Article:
Public auction involves multiple bidders competing against each other to secure the one item – in this instance residential real estate. This is the simplistic theory of auctions.
In order to get home owners to sign up to an auction, agents use the equivalent of the 3 card trick. They tell home sellers that auction is a 3 phase selling process. You can sell prior to auction, at auction or after auction. It is a normal part of the course to fail at auction and call that a part of the process in determining market price.
The auction system is all about conditioning the seller down to a price where the property sells within the shortest time. Agents in behind closed-door training refer to auctions as “the fastest and best conditioning tool”.
The reason agents push auctions in weak markets is because the transparent bidding process gives the owners a “reality check” if they need it. When the auction publicly stops below the reserve price, the buyers are telling the sellers the price expectation is too high, as opposed to the agent.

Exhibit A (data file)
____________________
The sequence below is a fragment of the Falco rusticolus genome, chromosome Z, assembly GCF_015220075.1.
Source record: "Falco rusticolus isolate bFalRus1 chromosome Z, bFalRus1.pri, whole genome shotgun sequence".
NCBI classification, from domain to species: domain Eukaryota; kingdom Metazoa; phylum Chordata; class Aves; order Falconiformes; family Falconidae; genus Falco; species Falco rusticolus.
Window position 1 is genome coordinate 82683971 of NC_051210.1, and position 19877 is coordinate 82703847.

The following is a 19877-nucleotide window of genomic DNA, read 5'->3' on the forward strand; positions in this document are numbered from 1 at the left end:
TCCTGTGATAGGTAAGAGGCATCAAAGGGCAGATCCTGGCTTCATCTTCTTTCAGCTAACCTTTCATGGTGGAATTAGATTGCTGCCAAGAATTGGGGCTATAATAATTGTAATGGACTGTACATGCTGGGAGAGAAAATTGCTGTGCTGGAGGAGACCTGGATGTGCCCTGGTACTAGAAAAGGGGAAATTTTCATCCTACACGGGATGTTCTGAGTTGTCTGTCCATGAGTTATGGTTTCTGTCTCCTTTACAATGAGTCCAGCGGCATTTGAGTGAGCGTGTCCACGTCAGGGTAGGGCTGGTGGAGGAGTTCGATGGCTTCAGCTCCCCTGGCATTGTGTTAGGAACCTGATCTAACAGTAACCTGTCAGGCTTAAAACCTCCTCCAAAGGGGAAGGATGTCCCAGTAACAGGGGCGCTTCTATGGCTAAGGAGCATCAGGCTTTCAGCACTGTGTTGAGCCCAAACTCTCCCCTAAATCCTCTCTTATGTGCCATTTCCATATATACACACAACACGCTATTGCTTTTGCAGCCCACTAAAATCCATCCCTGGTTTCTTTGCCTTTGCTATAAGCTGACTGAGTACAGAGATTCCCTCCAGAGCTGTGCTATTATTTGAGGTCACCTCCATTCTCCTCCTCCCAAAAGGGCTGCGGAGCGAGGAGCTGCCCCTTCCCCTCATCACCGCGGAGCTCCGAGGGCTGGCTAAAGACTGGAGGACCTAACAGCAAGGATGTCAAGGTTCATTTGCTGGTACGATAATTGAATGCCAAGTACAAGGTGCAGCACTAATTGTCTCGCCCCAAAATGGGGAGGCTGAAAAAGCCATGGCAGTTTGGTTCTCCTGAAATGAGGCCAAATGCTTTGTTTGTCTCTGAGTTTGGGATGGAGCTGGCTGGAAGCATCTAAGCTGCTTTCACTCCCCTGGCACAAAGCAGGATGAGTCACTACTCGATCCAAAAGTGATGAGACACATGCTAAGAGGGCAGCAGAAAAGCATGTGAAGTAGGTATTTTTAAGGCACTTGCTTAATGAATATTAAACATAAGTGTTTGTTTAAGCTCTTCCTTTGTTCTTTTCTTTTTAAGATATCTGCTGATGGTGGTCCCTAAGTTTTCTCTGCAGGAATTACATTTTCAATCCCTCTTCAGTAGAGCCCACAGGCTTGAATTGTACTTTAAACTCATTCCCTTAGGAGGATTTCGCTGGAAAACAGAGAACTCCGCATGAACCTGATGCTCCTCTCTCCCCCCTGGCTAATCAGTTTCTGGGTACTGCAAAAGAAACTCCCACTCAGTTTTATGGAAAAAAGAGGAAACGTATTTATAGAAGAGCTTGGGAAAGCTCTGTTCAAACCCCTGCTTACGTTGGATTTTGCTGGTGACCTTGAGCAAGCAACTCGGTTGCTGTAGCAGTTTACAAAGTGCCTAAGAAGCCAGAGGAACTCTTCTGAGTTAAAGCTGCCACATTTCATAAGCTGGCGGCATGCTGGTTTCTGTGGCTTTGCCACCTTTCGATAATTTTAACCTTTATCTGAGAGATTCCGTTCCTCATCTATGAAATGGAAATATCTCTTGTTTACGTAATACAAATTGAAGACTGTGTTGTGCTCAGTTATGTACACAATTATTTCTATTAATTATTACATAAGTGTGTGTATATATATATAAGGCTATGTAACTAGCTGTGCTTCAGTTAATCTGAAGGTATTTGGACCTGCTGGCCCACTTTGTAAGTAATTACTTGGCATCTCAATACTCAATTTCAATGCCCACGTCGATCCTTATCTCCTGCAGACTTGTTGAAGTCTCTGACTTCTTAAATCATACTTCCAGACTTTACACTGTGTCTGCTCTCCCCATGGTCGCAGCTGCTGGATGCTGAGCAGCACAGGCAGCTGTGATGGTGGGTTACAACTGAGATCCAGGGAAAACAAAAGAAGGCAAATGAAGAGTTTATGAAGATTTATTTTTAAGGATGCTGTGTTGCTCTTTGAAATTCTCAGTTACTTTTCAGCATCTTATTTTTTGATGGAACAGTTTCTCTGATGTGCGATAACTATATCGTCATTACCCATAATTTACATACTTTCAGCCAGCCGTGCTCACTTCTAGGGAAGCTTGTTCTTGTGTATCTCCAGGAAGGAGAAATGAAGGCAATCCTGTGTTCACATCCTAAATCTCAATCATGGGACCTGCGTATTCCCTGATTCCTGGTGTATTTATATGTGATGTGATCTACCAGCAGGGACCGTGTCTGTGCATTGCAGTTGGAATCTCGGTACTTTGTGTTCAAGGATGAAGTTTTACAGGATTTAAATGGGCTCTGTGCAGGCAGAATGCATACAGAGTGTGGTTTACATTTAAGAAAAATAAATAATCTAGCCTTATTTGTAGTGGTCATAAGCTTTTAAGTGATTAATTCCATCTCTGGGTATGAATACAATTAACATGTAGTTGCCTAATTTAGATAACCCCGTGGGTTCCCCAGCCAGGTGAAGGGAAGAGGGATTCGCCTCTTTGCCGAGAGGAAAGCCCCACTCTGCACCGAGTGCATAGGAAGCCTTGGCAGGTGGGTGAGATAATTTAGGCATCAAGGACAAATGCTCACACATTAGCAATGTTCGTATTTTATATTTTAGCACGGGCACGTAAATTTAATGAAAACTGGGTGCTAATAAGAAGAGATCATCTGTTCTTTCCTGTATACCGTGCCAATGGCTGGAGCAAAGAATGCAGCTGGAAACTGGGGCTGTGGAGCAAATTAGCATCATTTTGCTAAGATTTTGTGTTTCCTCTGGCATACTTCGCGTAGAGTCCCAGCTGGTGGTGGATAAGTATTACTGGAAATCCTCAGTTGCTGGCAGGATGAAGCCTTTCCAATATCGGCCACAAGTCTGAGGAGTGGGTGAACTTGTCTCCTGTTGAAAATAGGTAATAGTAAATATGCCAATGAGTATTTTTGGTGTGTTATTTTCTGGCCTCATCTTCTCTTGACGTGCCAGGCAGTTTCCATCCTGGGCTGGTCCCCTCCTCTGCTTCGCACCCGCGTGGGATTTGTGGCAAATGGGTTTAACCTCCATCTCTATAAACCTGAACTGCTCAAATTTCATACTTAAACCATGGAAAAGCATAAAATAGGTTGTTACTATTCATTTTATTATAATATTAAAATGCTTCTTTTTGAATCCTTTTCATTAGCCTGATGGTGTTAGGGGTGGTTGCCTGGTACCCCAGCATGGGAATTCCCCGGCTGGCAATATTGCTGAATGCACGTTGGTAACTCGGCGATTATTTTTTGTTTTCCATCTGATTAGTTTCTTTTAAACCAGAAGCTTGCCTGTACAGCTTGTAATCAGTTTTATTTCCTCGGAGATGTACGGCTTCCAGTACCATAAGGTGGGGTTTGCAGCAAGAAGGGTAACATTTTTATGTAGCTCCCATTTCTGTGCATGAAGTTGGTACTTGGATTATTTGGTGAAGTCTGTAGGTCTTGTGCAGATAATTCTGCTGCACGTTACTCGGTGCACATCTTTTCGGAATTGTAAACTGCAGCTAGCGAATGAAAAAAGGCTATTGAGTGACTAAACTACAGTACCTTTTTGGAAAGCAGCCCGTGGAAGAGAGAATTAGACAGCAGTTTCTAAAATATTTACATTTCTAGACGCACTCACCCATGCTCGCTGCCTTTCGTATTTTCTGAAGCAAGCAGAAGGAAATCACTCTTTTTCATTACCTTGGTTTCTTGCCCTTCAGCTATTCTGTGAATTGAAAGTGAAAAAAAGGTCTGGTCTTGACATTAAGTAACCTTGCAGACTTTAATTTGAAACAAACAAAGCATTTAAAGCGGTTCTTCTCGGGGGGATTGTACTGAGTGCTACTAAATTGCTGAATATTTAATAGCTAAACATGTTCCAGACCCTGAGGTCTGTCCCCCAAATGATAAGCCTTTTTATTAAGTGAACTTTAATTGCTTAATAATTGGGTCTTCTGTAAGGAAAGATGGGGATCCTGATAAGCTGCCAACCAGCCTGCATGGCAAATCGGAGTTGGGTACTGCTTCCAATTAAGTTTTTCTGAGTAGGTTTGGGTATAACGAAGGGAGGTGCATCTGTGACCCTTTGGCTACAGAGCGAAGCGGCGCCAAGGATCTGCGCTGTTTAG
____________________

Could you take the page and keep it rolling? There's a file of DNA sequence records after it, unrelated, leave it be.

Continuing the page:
The agent’s true motive in selling auction campaigns is because the process works the sellers down in price. If you doubt this, then ask the agent why all auctions start below the reserve price? Less than 50% of auctions achieve the reserve price, causing the seller to pass the property in or drop the reserve price during the auction.
Properties that are passed in at auction then enter phase 3 of the auction process. Any hopes of achieving a high price are dashed as many buyers view properties that fail at auction as damaged goods.
If you sign up to an auction envisioning a crowd in your backyard ferociously competing to secure your home, be aware – your agent may have different ideas. Instead of signing up to an auction, you may have fallen for the 3 card trick.
Clearance rates at Auction for Queensland for 2017 was 41%.